Alaska
• Actual result: Dan Sullivan (R) 48%; Sen. Mark Begich (D) 46% – +2 points
• Closest Pollster: Public Policy Polling (Nov. 1-2): Sullivan, 46-45% – +1 point
• Worst Poll: Ivan Moore & Assoc (Oct. 24-26): Begich 48-42%; missed by 9 points

Arkansas
• Actual result: Rep. Tom Cotton (R) 57%; Sen. Mark Pryor (D) 40% (+17)
• Closest Pollster: University of Arkansas (Oct. 21-27); Cotton 49-36% – +13 points
• Worst Poll: Opinion Research Assoc (Oct. 25-26); Pryor 45-44%; missed by 18 points

Colorado
• Actual result: Rep. Cory Gardner (R) 49%; Sen. Mark Udall (D) 46% (+3)
• Closest Pollster: The final Public Policy Polling, Quinnipiac University, and YouGov surveys were all between one and three points
• Worst Poll: None; all of the Colorado participating pollsters correctly predicted the final trend.
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Election Day is Here – Final Predictions

Today is Election Day, and this long 2014 voting cycle will now finally conclude. When the votes are finally counted, it is probable that the Republicans will gain a significant majority in the Senate and expand their controlling position in the House. But, the governors’ races could yield a much different story.

Senate

As reported yesterday, all indications suggest that the Republicans will score enough conversion victories to assume majority control in the Senate. It appears the GOP will win enough victories to claim 52 seats and it’s possible their total will go higher, maybe even to 53 or even 54 states.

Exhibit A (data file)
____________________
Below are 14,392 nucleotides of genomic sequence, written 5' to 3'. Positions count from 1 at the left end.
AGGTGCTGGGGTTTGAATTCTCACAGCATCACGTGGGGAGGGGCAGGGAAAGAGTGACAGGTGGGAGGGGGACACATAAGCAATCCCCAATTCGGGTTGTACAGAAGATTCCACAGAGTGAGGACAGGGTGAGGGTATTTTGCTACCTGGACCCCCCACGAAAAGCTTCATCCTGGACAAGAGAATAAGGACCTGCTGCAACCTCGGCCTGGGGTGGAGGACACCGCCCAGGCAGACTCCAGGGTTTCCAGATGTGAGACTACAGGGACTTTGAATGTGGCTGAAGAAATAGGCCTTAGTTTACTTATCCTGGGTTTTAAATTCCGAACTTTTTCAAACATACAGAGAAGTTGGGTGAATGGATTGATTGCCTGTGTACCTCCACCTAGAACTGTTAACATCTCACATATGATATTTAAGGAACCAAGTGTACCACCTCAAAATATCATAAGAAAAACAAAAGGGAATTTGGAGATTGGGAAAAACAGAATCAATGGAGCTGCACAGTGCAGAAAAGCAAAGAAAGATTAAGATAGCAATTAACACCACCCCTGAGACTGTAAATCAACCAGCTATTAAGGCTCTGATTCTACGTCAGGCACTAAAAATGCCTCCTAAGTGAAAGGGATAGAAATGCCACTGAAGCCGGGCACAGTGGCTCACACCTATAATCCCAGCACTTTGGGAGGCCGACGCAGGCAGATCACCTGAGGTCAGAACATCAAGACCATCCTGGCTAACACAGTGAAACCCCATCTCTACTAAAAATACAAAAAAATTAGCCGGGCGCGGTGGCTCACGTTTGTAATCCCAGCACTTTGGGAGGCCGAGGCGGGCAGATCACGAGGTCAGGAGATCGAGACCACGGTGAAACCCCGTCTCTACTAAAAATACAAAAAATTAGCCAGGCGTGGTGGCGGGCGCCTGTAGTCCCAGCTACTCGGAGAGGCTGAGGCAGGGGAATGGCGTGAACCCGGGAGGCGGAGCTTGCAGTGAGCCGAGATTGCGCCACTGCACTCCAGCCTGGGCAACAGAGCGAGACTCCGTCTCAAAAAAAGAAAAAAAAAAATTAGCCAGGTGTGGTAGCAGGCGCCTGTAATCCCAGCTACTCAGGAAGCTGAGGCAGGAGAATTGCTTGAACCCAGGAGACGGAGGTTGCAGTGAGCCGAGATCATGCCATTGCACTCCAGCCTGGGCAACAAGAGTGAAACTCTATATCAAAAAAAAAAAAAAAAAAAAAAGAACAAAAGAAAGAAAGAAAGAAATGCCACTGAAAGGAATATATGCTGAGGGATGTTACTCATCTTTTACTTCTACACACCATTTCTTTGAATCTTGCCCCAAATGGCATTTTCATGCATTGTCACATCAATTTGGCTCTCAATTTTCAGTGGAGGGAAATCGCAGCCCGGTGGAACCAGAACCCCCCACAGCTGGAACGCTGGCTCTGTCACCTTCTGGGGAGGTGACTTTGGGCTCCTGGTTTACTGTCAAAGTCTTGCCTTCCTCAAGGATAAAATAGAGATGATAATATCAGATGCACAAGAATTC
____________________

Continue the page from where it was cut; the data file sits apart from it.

Three races in Kansas (Sen. Pat Roberts), North Carolina (Sen. Kay Hagan), and New Hampshire (Sen. Jeanne Shaheen) appear to be the closest contests. The Republicans winning any two of this group would secure 54 seats for the party, assuming a run-off in Louisiana eventually goes the GOP’s way, as does Georgia, though chances of Republican David Perdue winning outright tonight have greatly improved.

House

Expect the Republicans to hit the 240 mark Continue reading >

Upsets Brewing as Election Day Nears

As we head into the final weekend before the election, several new pieces of data show a few major upsets brewing, while some other pollsters are in conflict when surveying the same race.

Maryland Governor’s Race

The biggest surprise amongst the late data comes from the Maryland governor’s race, where the Wilson Perkins Allen Research firm finds their client, Larry Hogan, Jr. (R), leading Lt. Gov. Anthony Brown (D), the prohibitive favorite to succeed term-limited Gov. Martin O’Malley (D). According to their latest poll (Oct. 26-27; 504 likely Maryland voters), Hogan leads Brown 44-39 percent, and 46-38 percent among respondents who can identify both candidates.

Concluding the poll’s analysis, WPA says that “while Hogan is well positioned heading into the final week, he isn’t there yet. Having the resources to go toe-to-toe with Brown on TV will be crucial in turning his current lead into a victory on Election Day.”

Though no other poll has actually shown Hogan leading, several surveys have detected a closer than expected race in what is normally one of the bluest states in the country. This could be a race to watch on Tuesday night.